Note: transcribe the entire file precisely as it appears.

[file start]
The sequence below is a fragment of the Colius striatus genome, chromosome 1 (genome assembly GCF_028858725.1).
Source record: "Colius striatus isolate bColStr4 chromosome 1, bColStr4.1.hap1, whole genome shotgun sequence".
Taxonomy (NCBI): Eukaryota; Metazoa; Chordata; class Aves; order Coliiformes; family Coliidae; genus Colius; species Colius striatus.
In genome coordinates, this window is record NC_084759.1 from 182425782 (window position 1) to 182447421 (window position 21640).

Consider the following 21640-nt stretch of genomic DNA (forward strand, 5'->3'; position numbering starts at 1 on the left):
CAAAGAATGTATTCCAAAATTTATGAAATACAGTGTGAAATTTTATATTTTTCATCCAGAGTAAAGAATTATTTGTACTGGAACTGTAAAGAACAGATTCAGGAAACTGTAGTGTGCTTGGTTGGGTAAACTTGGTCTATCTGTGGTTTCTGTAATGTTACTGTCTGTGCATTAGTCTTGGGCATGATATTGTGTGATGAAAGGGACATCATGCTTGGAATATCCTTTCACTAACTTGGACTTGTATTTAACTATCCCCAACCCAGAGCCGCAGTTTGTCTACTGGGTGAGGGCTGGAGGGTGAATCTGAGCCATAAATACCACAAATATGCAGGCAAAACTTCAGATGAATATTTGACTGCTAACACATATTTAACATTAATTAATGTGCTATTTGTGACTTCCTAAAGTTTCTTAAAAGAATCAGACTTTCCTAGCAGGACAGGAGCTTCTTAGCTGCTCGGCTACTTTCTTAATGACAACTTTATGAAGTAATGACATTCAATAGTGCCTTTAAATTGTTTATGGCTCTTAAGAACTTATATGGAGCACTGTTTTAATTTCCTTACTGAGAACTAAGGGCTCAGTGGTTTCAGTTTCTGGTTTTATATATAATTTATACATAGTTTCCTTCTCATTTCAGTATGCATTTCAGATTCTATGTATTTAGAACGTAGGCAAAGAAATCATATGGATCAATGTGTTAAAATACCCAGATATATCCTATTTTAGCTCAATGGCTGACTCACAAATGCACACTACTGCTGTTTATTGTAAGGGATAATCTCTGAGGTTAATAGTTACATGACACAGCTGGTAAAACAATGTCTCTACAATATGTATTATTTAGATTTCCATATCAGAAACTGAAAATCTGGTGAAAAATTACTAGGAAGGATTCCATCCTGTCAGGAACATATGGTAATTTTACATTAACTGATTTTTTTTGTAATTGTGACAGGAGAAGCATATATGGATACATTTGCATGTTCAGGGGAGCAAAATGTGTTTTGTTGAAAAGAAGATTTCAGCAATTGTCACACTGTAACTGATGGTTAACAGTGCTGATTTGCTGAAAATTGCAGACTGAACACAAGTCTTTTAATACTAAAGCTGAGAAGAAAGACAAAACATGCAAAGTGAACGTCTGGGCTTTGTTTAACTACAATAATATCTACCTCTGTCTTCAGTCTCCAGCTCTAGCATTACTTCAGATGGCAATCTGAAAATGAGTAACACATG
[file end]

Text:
The sequence below is a fragment of the Colius striatus genome, chromosome 1 (genome assembly GCF_028858725.1).
Source record: "Colius striatus isolate bColStr4 chromosome 1, bColStr4.1.hap1, whole genome shotgun sequence".
Taxonomy (NCBI): Eukaryota; Metazoa; Chordata; class Aves; order Coliiformes; family Coliidae; genus Colius; species Colius striatus.
In genome coordinates, this window is record NC_084759.1 from 182425782 (window position 1) to 182447421 (window position 21640).

Consider the following 21640-nt stretch of genomic DNA (forward strand, 5'->3'; position numbering starts at 1 on the left):
CAAAGAATGTATTCCAAAATTTATGAAATACAGTGTGAAATTTTATATTTTTCATCCAGAGTAAAGAATTATTTGTACTGGAACTGTAAAGAACAGATTCAGGAAACTGTAGTGTGCTTGGTTGGGTAAACTTGGTCTATCTGTGGTTTCTGTAATGTTACTGTCTGTGCATTAGTCTTGGGCATGATATTGTGTGATGAAAGGGACATCATGCTTGGAATATCCTTTCACTAACTTGGACTTGTATTTAACTATCCCCAACCCAGAGCCGCAGTTTGTCTACTGGGTGAGGGCTGGAGGGTGAATCTGAGCCATAAATACCACAAATATGCAGGCAAAACTTCAGATGAATATTTGACTGCTAACACATATTTAACATTAATTAATGTGCTATTTGTGACTTCCTAAAGTTTCTTAAAAGAATCAGACTTTCCTAGCAGGACAGGAGCTTCTTAGCTGCTCGGCTACTTTCTTAATGACAACTTTATGAAGTAATGACATTCAATAGTGCCTTTAAATTGTTTATGGCTCTTAAGAACTTATATGGAGCACTGTTTTAATTTCCTTACTGAGAACTAAGGGCTCAGTGGTTTCAGTTTCTGGTTTTATATATAATTTATACATAGTTTCCTTCTCATTTCAGTATGCATTTCAGATTCTATGTATTTAGAACGTAGGCAAAGAAATCATATGGATCAATGTGTTAAAATACCCAGATATATCCTATTTTAGCTCAATGGCTGACTCACAAATGCACACTACTGCTGTTTATTGTAAGGGATAATCTCTGAGGTTAATAGTTACATGACACAGCTGGTAAAACAATGTCTCTACAATATGTATTATTTAGATTTCCATATCAGAAACTGAAAATCTGGTGAAAAATTACTAGGAAGGATTCCATCCTGTCAGGAACATATGGTAATTTTACATTAACTGATTTTTTTTGTAATTGTGACAGGAGAAGCATATATGGATACATTTGCATGTTCAGGGGAGCAAAATGTGTTTTGTTGAAAAGAAGATTTCAGCAATTGTCACACTGTAACTGATGGTTAACAGTGCTGATTTGCTGAAAATTGCAGACTGAACACAAGTCTTTTAATACTAAAGCTGAGAAGAAAGACAAAACATGCAAAGTGAACGTCTGGGCTTTGTTTAACTACAATAATATCTACCTCTGTCTTCAGTCTCCAGCTCTAGCATTACTTCAGATGGCAATCTGAAAATGAGTAACACATG